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Search results for: megalith* in all categories

305 results found.

31 pages of results.
271. Monitor [Journals] [SIS Workshop]
... important creative act and probably preceded and followed by solemn rituals. The first set of furnaces at one site were accomanied by the burial of several newborn llamas. Offerings were also made when furnaces were abandoned. New thoughts on Avebury New Scientist 20.4 .91, pp. 44-48 and The Independent 22.11.90 The huge megalithic complex at Avebury contains Britain's largest stone circle. Little was recorded of it until the 17th century but since then the activities of antiquarians Aubrey and Stukely have shaped our perceptions of Avebury in such a way as to dominate all attempts to understand and reconstruct the complexities of the site. ' Recently new evaluation has been done using previously overlooked ...
Terms matched: 1  -  Score: 5  -  05 Mar 2003  -  URL: /online/pubs/journals/workshop/w1991no2/22monit.htm
272. Monitor [Journals] [SIS Review]
... century AD. In southern France one researcher claims to have found prehistoric religious cave paintings on the summit of a mountain, associated with a naturally sculpted face'. Although she insists ochre pigments from the walls have been scientifically assessed, other scientists dismiss them as natural marks by lichens, or graffiti left by 2nd World War refugees. Undisputed megalithic art work has been discovered in Ireland. Spiral engravings and concentric circles covered some new stones found lining a burial chamber constructed by Neolithic people over 5,000 years ago. In England a wheel, found preserved at Flag Fen and dating from 1,000 BC, reveals the Bronze Age people to have been cleverer than previously thought ...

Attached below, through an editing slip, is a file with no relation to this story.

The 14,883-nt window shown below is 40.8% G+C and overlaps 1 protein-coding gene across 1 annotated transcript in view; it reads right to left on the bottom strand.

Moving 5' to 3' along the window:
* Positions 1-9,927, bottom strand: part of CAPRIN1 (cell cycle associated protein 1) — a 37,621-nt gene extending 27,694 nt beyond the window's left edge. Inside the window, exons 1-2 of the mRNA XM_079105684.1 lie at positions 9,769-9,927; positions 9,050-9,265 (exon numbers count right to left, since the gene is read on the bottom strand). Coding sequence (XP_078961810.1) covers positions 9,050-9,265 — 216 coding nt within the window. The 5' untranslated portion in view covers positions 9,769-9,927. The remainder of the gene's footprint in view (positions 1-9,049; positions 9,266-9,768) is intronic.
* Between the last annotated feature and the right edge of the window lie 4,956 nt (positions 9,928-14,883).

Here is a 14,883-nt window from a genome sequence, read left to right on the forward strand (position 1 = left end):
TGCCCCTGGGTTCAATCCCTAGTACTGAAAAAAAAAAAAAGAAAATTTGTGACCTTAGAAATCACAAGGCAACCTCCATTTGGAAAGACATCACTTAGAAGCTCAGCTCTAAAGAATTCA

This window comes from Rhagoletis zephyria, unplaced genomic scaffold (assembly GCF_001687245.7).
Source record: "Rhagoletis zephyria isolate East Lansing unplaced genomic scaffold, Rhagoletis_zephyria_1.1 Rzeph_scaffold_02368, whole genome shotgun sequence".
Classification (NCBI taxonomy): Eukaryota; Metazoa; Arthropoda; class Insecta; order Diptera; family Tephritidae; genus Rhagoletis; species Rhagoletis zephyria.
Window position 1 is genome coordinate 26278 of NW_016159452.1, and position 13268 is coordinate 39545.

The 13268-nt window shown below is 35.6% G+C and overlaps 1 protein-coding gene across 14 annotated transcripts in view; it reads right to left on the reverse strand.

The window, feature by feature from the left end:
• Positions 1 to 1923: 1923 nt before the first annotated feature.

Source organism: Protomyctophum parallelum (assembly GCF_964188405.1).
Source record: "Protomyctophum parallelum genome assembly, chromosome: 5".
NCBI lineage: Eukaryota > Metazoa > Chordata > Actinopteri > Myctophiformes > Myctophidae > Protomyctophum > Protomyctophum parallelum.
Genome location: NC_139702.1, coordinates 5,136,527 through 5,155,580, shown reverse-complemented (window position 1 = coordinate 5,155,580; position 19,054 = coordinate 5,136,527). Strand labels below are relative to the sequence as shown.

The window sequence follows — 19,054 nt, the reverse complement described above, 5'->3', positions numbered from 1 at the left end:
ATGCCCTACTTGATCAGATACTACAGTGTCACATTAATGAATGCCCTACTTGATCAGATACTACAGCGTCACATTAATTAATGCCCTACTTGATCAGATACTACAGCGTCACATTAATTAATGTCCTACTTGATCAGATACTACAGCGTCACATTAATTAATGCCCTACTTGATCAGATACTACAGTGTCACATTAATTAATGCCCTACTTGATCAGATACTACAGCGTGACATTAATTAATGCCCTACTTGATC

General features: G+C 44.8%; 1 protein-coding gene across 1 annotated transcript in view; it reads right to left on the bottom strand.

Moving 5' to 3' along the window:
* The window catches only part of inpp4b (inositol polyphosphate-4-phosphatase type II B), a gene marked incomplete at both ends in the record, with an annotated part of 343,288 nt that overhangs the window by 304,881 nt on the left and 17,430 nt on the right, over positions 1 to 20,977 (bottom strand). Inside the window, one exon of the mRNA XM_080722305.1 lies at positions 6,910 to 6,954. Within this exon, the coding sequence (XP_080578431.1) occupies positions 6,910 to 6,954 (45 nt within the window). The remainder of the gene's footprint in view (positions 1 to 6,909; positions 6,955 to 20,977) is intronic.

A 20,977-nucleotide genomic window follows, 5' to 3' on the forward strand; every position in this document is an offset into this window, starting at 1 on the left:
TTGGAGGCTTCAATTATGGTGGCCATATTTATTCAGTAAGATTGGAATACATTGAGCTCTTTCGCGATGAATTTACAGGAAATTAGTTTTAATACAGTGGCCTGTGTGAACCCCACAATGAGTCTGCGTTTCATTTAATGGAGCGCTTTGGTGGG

Terms matched: 1  -  Score: 5  -  05 Mar 2003  -  URL: /online/pubs/journals/review/v1996n2/31monit.htm
... 230] MacKie, Euan. "A Challenge to the Integrity of Science?" New Scientist (ii Jan. 1973), pp. 76- 77. [231] - "A Quantitative Test for Catastrophic Theories."Pensée, 3:6- 9. See also Burgstahler and MacKie [~ ]. [232] . "Megalithic Astronomy and Catastrophism." Pensée, 10:5- 20. [233] MacNamara, Charles H. "The Persecution and Character Assassination of Immanuel Velikovsky as Performed by the Inmates of the Scientific Establishment." Philadelphia Maga- zine (Apr. 1968), pp. 63- 65, 92- 98, 103. [234] ...
Terms matched: 1  -  Score: 5  -  04 Dec 2008  -  URL: /online/no-text/beyond/18-references.htm
274. Monitor [Journals] [SIS Workshop]